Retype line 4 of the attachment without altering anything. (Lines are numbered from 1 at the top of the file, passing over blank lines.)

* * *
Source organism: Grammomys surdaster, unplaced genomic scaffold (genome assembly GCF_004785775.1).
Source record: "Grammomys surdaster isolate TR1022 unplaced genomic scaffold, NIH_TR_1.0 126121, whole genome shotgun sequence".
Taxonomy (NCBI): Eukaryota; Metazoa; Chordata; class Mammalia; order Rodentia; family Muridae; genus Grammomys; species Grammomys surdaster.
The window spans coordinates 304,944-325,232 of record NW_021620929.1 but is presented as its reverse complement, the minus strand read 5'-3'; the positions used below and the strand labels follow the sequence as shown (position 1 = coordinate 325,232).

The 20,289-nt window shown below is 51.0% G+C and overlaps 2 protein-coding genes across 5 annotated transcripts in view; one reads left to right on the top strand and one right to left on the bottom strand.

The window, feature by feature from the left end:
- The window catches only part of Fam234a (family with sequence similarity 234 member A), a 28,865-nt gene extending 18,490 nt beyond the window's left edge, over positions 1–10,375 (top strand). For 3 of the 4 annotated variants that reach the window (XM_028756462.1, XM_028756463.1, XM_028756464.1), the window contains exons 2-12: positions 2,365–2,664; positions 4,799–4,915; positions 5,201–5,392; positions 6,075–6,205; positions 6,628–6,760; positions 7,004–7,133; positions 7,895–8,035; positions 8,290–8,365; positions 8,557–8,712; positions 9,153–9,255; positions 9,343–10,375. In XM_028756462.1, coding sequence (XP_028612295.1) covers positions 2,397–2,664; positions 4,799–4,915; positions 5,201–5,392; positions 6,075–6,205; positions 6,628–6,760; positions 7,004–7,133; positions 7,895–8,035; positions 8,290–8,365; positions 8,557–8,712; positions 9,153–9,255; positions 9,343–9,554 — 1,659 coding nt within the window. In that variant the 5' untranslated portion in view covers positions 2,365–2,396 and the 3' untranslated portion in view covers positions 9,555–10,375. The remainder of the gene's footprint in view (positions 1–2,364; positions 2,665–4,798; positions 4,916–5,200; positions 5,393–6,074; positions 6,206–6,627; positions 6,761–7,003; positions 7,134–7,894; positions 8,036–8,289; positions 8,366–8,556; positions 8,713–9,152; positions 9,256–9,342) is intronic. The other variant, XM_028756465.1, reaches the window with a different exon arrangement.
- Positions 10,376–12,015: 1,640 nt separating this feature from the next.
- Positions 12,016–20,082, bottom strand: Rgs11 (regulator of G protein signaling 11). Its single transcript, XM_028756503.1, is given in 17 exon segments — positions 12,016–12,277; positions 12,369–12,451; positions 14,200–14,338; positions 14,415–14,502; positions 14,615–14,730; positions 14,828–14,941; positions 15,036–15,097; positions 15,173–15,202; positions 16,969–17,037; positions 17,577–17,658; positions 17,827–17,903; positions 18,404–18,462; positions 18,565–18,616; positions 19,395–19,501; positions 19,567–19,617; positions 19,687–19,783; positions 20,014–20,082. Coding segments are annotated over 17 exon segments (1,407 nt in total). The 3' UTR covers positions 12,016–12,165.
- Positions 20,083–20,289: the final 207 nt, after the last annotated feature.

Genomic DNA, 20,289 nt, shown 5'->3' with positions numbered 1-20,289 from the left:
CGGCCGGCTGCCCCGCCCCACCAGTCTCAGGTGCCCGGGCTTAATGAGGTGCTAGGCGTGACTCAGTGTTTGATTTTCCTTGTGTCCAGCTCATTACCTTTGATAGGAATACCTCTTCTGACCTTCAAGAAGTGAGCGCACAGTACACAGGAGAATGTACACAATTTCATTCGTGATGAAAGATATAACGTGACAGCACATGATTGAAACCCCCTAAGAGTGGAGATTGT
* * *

The window spans coordinates 304,944-325,232 of record NW_021620929.1 but is presented as its reverse complement, the minus strand read 5'-3'; the positions used below and the strand labels follow the sequence as shown (position 1 = coordinate 325,232).